Related Shows The Visit is based on the classic Friedrich Dürrenmatt play (adapted by Maurice Valency) and features a book by Terrence McNally, with music by Kander and lyrics by Ebb. Claire Zachanassian is an often-widowed millionairess who pays a visit to her hardship-stricken birthplace. The locals hope she’ll bring them a new lease on life, but little do they know her offer to revitalize the town comes at a dreadful price. The Visit The musical premiered in 2001 at the Goodman Theatre in Chicago and later played The Signature Theatre in Arlington, Virginia. Rivera starred in both productions as Claire, a role originally written for Angela Lansbury, who withdrew from the project in its early stages after her husband fell ill. Further members of the company will be announced later. The cast at WTF also included Judy Kuhn (who is already booked for Fun Home on Broadway this season), David Garrison, Jason Danieley, Diana DiMarzio, Melanie Field, Christopher Newcomer, Aaron Ramey and Timothy Shew. As revealed by these exclusive photos from Broadway.com photographer Bruce Glikas, Tony winner Roger Rees, Rick Holmes, Matthew Deming, Tom Nelis and Michelle Veintimilla will join the previously reported Chita Rivera in John Kander and Fred Ebb’s The Visit on the Great White Way. All the actors are set to reprise their roles from the John Doyle-helmed production of the musical at the Williamstown Theatre Festival in Massachusetts last summer. Broadway.com has learned that The Visit will likely open at the Lyceum Theatre once Disgraced closes there this spring; a show spokesperson had no official comment. Rees won the Tony for his performance in The Life and Adventures of Nicholas Nickleby. His other Broadway credits include The Winslow Boy, The Addams Family, Uncle Vanya, The Rehearsal and Indiscretions. Holmes has most recently appeared on the Great White Way in Peter and the Starcatcher, The Pillowman and Spamalot. Deming made his Broadway debut in Chicago, while Nelis was last seen on the Great White Way in Enron. This will mark Veintimilla’s first appearance on the Main Stem. View Comments Show Closed This production ended its run on June 14, 2015
continue reading » ShareShareSharePrintMailGooglePinterestDiggRedditStumbleuponDeliciousBufferTumblr A credit union that has meticulously reviewed all member touch-points around its cards is now bringing its cards in-house, saying the “card experience” is going to be more critical to future card loyalty than even rate or rewards.GTE Financial recently brought its debit and credit card programs in-house, and Chad Burney, EVP and COO, said too much competition is headed CUs’ way to do anything less.“We want to be in control of our own destiny and provide the experience we know we need to provide,” said Burney, adding significant changes are taking place at GTE financial and that even more change is coming to its card offerings.Complete control of a credit union’s card programs is extremely critical today, providing the credit union has the resources to do it, said Burney.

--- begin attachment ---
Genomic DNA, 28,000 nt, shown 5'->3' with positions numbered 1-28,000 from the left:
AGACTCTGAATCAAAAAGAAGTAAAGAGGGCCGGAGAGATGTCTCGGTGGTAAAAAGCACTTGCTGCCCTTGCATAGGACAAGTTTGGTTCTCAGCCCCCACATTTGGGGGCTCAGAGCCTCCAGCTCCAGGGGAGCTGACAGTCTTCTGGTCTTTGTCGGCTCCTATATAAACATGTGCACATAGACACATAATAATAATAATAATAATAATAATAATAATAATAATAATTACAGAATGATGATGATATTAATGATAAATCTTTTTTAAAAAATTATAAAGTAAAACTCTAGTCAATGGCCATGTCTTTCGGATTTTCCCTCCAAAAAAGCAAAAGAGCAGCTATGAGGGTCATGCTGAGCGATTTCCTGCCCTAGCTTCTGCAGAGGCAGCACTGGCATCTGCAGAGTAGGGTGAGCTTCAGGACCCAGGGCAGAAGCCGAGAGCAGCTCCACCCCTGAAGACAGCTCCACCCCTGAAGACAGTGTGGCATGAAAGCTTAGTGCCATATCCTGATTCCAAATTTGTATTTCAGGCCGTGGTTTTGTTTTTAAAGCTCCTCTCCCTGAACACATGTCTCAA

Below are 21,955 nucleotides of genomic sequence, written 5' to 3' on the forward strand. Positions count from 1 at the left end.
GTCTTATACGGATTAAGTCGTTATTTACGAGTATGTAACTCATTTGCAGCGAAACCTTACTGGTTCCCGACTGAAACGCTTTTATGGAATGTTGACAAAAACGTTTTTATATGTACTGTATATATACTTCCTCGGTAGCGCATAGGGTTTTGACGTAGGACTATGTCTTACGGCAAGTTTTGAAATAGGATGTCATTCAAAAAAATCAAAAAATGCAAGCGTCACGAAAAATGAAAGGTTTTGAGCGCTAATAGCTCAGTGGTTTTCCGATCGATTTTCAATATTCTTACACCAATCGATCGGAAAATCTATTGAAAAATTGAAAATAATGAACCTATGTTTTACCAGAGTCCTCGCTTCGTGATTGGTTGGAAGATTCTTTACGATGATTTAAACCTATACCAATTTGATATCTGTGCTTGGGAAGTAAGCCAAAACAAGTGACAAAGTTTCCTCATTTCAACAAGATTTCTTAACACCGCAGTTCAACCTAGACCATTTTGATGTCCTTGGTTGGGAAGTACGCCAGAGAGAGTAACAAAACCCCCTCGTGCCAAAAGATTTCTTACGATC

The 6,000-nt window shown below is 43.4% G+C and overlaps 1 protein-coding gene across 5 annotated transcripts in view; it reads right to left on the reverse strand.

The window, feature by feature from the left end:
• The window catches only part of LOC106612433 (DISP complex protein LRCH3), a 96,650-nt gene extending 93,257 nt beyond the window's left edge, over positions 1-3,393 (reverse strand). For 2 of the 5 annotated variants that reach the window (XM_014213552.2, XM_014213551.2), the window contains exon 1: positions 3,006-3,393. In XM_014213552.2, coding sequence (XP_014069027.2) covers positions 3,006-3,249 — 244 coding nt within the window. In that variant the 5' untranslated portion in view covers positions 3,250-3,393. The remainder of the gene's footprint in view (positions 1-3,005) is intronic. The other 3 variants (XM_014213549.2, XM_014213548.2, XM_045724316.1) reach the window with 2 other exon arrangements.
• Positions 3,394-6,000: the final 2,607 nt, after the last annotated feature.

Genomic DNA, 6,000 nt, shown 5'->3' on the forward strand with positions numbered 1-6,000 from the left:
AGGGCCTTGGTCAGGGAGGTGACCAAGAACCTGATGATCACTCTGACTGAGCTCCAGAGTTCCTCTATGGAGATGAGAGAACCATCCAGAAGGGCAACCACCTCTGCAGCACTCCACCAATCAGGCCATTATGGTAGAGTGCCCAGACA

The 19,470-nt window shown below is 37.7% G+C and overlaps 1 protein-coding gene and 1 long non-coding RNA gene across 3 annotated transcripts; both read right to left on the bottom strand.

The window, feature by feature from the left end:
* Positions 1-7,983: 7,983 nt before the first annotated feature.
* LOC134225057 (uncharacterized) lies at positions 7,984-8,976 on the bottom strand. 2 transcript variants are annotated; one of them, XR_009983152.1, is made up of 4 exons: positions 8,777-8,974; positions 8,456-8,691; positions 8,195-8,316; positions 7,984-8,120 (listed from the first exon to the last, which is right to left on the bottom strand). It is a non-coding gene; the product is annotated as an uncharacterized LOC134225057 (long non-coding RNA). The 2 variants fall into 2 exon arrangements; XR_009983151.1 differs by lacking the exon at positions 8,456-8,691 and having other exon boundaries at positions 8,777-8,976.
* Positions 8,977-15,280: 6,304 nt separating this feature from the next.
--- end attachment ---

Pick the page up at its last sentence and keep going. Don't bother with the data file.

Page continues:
NZ Herald 5 September 2014Most New Zealanders want more done to fix child poverty – but not if it means higher taxes to pay for it. A poll of 1013 people for the Child Poverty Action Group has found that 51 per cent of New Zealanders believe the current Government is not doing enough to address child poverty. Only 19 per cent believe it is doing enough. But only 36 per cent would be willing to pay higher taxes if that was necessary to reduce child poverty. A slightly higher number, 38 per cent, would not be willing to pay higher taxes if necessary, and 26 per cent were unsure. The poll was conducted by MMResearch from June 10-16 using an online panel designed to be representative of all adults aged 18-plus and has a margin of error of 3.1 per cent.…The poll found that 80 per cent of people agreed that child poverty is a problem in New Zealand. Only 13 per cent disagreed. They were then asked to write, unprompted, what they believed was the primary cause of child poverty. Answers were split evenly: 40 per cent listed economic factors such as low wages, unemployment and the widening gap between rich and poor; but another 40 per cent blamed the parents, listing factors such as neglect, not prioritising children, not budgeting, and spending too much on alcohol, cigarettes and drugs. Other suggestions included welfare, housing and political issues (12 per cent), uneducated parents (9 per cent) and having too many children (8 per cent). There was a clear age divide, with the numbers blaming parents rising from 29 per cent in the youngest age group (18-24) to 50 per cent in the oldest group (55-plus).…Only 18 per cent of Aucklanders said they personally knew any child living in poverty, compared with 23 per cent in the rest of the northern North Island, 28 per cent in the lower North Island and 30 per cent in the South Island.… Asked about the effectiveness of 11 suggested actions to reduce child poverty, there was most agreement (92 per cent) with the effectiveness of the Government’s policy of free doctors’ visits for children under 6, increasing to children under 13 from July 2015. The Labour Party also proposes free doctors’ visits for children under 13, while the Greens propose free visits until children turn 18.Other actions judged to be effective were: KidsCan’s programmes donating shoes and raincoats to children in low-decile schools (88 per cent), volunteers helping in schools and communities (88 per cent), targeting businesses to provide food (83 per cent), improvements to housing such as subsidised insulation (82 per cent) and Fonterra’s free milk in schools programme (79 per cent).None of these would require more taxpayer funding.Asked specifically whether four programmes should be available universally or only to a defined target group, 77 per cent supported universal free doctors’ visits for all children under 18 (19 per cent opposed), and 74 per cent supported Fonterra’s programme of universal free milk in schools (also 19 per cent opposed).But people were split 46 per cent each way on whether improvements to housing such as subsidised insulation should be available universally, as the Greens advocate, or only to a targeted group, as at present.Only 41 per cent supported Child Poverty Action’s key policy of universal tax credits for all children with young children, with 46 per cent supporting credits only for a targeted low-income group as at present.http://www.nzherald.co.nz/nz/news/article.cfm?c_id=1&objectid=11319509